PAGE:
Please note: these players were designated as released as of the 24th May 2014. It has not officially been stated that they have signed a new contract or joined another club.


  • Julian Speroni (Crystal Palace)
  • Mark Schwarzer (Chelsea)
  • Costel Pantilimon (Manchester City)

Julian Speroni must be wondering how he has not been awarded a new contract already on a silver plate surrounded by applauding locals. The Argentinian shot stopper was voted Player Of The Season for his heroics in goal and Pulis’ side rocketed up the table as a result of his performances. As well as him, Pantilimon will count himself unlucky that City no longer wish for him to be Joe Hart’s understudy following three clean sheets in as many games at the start of the campaign. He even took over the number one position midway through the season while Hart was suffering from a lack of form. Finally, Mark Schwarzer is still going strong at the grand old age of 41, recording clean sheets for Chelsea in the Champions League semi-final and a vital top-of-the-table clash against Liverpool. But with the inevitable return of Thibaut Courtois, Schwarzer will not be needed next season at the West London outfit.


  • Steven Reid (West Bromwich Albion)
  • Danny Gabbidon (Crystal Palace)
  • Joleon Lescott (Manchester City)
  • Rio Ferdinand (Manchester United)
  • Diego Lugano (West Bromwich Albion)
  • Liam Ridgewell (West Bromwich Albion)
  • Ashley Cole (Chelsea)
  • John Arne Riise (Fulham)

Rio Ferdinand and Ashley Cole are shock inclusions in the squad following their releases from Chelsea and United. The latter will be hoping for a big move abroad or perhaps a contract extension, but it’s hard to know with a player such as Cole. Steven Reid is the only recognised right back and is part of a West Brom trio in defence, including Uruguay international (who is set to play at the World Cup) Diego Lugano and consistent starter Liam Ridgewell, who recorded 33 appearances this season. Joleon Lescott was unlikely to be offered a new deal by Manchester City and will probably be replaced by a young, foreign superstar whilst experienced Danny Gabbidon should receive plenty of offers from the Championship, having kept four clean sheets in his last six games for Crystal Palace. Champions League winner John Arne Riise completes the defence following Fulham’s relegation from the Premier League.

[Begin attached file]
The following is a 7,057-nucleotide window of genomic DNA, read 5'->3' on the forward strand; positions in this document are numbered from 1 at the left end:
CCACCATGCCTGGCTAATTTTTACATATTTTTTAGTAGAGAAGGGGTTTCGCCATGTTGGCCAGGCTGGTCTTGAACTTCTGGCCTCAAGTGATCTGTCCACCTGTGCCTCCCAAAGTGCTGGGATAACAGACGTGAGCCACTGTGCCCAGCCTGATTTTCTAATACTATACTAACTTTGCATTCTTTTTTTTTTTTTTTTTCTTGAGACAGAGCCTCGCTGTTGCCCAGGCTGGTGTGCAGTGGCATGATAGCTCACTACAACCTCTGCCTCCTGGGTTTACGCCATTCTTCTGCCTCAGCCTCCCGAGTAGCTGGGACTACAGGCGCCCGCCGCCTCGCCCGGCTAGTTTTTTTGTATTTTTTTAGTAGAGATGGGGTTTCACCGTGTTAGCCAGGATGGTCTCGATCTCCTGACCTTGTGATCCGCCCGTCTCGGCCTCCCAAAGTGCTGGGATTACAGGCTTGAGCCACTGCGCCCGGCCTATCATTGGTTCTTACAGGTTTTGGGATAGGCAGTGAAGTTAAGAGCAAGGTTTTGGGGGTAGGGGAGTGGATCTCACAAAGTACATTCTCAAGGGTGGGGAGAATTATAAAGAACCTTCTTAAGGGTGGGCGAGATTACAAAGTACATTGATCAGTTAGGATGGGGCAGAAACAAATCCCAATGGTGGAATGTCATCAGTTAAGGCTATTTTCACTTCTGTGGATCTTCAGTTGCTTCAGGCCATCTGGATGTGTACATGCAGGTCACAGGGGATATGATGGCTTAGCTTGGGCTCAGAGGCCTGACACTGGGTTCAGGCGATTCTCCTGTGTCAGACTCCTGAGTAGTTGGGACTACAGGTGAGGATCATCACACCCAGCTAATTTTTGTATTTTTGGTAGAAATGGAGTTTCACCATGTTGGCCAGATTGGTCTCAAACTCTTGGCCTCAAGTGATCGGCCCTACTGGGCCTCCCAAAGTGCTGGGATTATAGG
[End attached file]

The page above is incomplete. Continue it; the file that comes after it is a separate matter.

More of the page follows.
• Damien Duff (Fulham)
  • Matthew Etherington (Stoke City)
  • Joe Cole (West Ham United)
  • Georgios Karagkounis (Fulham)
  • Steve Sidwell (Fulham)
  • Kagisho Dikgacoi (Crystal Palace)
  • Frank Lampard (Chelsea)
  • Gareth Barry (Manchester City)

England internationals are prominent in the midfield. Frank Lampard hasn’t officially signed an extension with Chelsea and will be going to the World Cup as a free agent if his contract issues aren’t resolved. Gareth Barry has fallen out of favour with Roy Hodgson but had a fairly impressive season on loan with Everton, whilst Joe Cole’s return to West Ham wasn’t as successful as his time at Upton Park a decade ago. Fulham stars in the squad include ancient (but still) Greek captain Georgios Karagkounis and former Chelsea man Steve Sidwell. Damien Duff was injured in an FA Cup match against Sheffield United in February but will get into the starting XI of the Dream Team as the only right midfielder. Finally, irregular starter Matthew Etherington takes his place in the squad alongside tough-tackling South African Kagisho Dikgacoi.


  • Samuel Eto’o (Chelsea)
  • Federico Macheda (Manchester United)
  • Shola Ameobi (Newcastle United)
  • Matty Fryatt (Hull City)

Samuel Eto’o decided to end his Chelsea career with a bang by hitting out at boss Jose Mourinho several times after the manager’s discrepancies about his age. The Cameroon striker will be the main attraction of his team at the World Cup and has proved he is still a natural goalscorer, netting 12 times in 34 appearances. Federico Macheda was a massive flop while at Manchester United but is slowly turning his career around following an impressive loan spell at Birmingham, where he was top scorer for the Championship side. Shola Ameobi’s 14 years at Newcastle came to end following his release and Matty Fryatt should be happy with his contribution to Hull this season, having helped The Tigers reach the final of the FA Cup (which he started).

Without further ado, here is the starting XI of the free agents dream team lining up in the incredibly mainstream 4-2-3-1 formation. This team is available to any club at the price of just £0 and a shed load of cash in wages. Not too shabby, right?

Free Agent Dream Team

To see a list of all the players released by Premier League sides at the end of the 2013/2014 season, click here.

23/5/2014 – Friday Flutter

Mid-May. The football season has ended and thus betting opportunities are at a premium. However, there is still the Champions League Final to be contested! Atletico Madrid face off against Real in a Madrid derby that is sure to be close and unpredictable (if La Liga is anything to go by). Cup finals are also happening in England as well. Leyton Orient play Rotherham for a place in the Championship whilst Derby and QPR scrap for a place in the Premier League. Personally, I wouldn’t recommend betting on cup finals, so maybe only stick a few bob on the tasty treble that I have lined up.